Ken Burns’ “Hiding in Plain Sight…”: Candid Interviews, Canned Conclusions



A few months back, I reviewed a small, independent film called “Just Like You: Anxiety and Depression.” It was designed to educate youth, teachers, and families about teen mental health in hopes of busting stigma, stirring compassion, and “saving lives.” But it mostly served to reinforce biomedical-model myths and misinformation that encourage teens to view themselves as incurably ill.

Now, with the debut this summer of the Ken Burns-produced “Hiding in Plain Sight: Youth Mental Illness,” a four-hour PBS documentary with similar goals and a better pedigree, I was hoping for more accurate representation. What I saw instead was a glossy patchwork of mixed messages.

Storms and Survival

“Hiding…” is the capstone of the Well Beings Youth Mental Health Project, a collaboration among PBS and other major media launched in 2020 and funded by Otsuka America Pharmaceuticals, Kaiser Permanente, the American Psychiatric Association Foundation, and others. It is divided into two parts.

Part 1, “The Storm,” offers an unvarnished look at the lived experience of more than 20 diverse, articulate young people aged 11 to 30-something. Through interview clips shot in the intimacy of their own homes, the youth (and sometimes family members) talk candidly about their emotional distress, self-destructive behaviors, and extreme states. It isn’t pretty: They face bullying, racism, and homo- and trans-phobia; parents who are divorced, addicted, ill, absent or in jail; being adopted or in foster care; and physical and sexual abuse. They feel unbearable sadness or crippling fear, starve or cut themselves, abuse drugs and alcohol, have “manic episodes,” and battle voices and visions only they can perceive. Yet they’ve felt they must mask their misery, fighting alone as best they can.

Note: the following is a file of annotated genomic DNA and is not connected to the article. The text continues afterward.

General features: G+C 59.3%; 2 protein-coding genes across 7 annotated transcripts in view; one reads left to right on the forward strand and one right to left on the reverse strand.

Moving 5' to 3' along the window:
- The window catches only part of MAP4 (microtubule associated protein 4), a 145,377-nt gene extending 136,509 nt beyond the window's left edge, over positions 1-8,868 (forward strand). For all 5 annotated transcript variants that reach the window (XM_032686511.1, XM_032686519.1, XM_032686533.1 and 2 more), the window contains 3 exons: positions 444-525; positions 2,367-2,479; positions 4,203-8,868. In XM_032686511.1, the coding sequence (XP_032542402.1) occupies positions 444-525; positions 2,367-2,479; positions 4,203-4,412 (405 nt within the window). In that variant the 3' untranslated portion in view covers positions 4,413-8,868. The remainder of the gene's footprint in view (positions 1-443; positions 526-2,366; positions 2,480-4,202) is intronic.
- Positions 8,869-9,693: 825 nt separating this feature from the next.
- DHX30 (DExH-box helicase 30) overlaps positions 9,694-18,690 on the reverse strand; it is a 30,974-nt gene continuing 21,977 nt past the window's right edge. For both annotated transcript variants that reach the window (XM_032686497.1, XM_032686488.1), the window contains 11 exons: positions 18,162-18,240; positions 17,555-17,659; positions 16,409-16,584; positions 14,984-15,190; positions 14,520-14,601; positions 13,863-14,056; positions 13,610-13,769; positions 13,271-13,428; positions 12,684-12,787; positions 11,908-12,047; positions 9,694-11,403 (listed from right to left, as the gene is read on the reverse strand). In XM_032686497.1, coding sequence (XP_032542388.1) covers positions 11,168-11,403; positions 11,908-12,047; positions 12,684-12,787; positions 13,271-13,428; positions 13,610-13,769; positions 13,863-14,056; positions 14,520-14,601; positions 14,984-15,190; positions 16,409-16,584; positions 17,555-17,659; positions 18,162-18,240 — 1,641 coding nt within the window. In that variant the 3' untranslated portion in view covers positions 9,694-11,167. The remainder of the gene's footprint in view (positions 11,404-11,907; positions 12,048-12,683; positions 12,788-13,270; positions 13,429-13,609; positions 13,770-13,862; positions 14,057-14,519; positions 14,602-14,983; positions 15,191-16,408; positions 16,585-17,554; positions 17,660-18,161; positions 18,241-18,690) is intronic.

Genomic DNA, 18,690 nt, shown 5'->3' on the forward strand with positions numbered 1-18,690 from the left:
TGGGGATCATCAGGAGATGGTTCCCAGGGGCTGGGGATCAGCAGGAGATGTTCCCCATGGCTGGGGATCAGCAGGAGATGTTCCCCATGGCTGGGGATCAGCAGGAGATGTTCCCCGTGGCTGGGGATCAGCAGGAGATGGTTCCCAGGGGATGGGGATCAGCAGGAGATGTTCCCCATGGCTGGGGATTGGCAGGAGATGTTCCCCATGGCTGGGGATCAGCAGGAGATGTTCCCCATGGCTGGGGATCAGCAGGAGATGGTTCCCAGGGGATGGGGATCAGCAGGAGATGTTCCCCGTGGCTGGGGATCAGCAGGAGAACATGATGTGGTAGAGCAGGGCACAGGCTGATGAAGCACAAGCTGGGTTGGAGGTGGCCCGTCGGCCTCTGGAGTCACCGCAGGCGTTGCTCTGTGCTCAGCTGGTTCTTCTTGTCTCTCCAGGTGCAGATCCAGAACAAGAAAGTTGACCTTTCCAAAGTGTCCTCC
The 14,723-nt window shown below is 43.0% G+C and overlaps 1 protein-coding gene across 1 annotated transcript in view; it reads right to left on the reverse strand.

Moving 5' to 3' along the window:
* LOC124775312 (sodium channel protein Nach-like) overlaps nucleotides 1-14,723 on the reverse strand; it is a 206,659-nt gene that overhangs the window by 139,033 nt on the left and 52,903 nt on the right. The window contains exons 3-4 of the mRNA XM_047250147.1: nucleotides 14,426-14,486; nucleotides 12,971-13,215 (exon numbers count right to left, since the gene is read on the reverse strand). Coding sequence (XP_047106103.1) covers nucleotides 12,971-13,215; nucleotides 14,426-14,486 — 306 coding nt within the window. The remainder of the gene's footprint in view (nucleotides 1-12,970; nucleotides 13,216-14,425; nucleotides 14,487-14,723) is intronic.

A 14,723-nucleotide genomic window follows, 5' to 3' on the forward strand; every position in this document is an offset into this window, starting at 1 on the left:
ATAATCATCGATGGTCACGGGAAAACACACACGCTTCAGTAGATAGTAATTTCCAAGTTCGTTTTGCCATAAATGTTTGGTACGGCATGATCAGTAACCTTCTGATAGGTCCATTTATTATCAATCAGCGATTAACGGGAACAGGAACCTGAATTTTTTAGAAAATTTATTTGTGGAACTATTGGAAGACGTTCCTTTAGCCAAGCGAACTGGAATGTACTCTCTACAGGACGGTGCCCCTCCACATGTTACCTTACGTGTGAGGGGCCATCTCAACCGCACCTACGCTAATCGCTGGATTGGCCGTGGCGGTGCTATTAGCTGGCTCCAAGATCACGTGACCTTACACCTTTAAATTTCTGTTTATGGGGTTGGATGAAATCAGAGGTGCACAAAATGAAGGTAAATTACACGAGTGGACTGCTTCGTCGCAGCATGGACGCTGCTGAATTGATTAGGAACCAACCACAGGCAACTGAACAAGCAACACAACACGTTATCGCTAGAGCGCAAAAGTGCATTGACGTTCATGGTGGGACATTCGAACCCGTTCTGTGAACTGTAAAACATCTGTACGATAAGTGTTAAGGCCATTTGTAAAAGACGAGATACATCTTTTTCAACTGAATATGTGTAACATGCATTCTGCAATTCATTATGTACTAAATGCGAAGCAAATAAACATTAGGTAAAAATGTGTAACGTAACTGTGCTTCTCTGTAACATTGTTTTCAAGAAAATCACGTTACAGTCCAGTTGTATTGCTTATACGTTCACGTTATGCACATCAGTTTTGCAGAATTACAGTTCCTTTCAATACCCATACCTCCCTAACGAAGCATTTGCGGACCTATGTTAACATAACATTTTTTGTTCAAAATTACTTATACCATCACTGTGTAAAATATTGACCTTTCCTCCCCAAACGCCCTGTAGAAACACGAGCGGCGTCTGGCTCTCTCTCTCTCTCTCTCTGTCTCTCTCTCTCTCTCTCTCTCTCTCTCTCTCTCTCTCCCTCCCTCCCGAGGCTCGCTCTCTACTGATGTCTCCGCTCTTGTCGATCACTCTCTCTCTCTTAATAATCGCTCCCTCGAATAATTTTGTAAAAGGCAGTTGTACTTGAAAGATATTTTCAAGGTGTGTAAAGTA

This section, and the rest of the film, also tell us how to interpret these stories. It presents an “Adolescent Psych 101” survey of mental health topics from anxiety to suicidality, complete with definitions on PowerPoint slides and commentary from adult experts: a kindly therapist, a pragmatic child psychiatrist, a neuroscientist, peer and school counselors, and mental health advocates.

The trailer for “ Hiding…” captures its form and content well (it begins at 1:40, after Burns’ introduction).

Part 2, “Resilience,” is about reaching one’s breaking point, seeking help, and coming out the other side with the tools and relationships to “manage” one’s condition. Here, we’re shown and told about the process of diagnosis via the DSM (“a glossary”), the purpose and types of psych medication, and the experience of undergoing inpatient “treatment” in hospital psych wards and youth residential centers. Later, the film delves into society-wide issues that don’t seem to fit elsewhere (the criminal justice system, “double stigma,” and the rise of youth suicide).

Pros and Cons

At its best, the film conveys vividly how hard it is to be a young person today, building its narrative around the interviewees’ personal arcs, which culminate in hard-won recovery. Intentionally or not, it makes clear that, given the limits of our current mental health system and its treatments, finding what works for one person versus another is mostly about trial, error, and finding those key, supportive adults to confide in. But when you do, it says, thriving is possible: You, too can pursue school and a career and feel more confident in being your unique self.

At worst, the film restates the trite and potentially disempowering advice we always hear: Recognize mental illness “symptoms,” tell someone about them, and get vectored into the mental health system. Don’t choose suicide, because you matter. If we vocalize our struggles, stigma will end. If you need help, contact the National Suicide Prevention Hotline or NAMI. These recommendations reinforce the problem of youth “mental illness” as a pathology within individuals.

Conflicting Ideas

Given these conflicting perspectives, we’re left with a patchwork of mixed messages. Here are two important examples.

Sources of Distress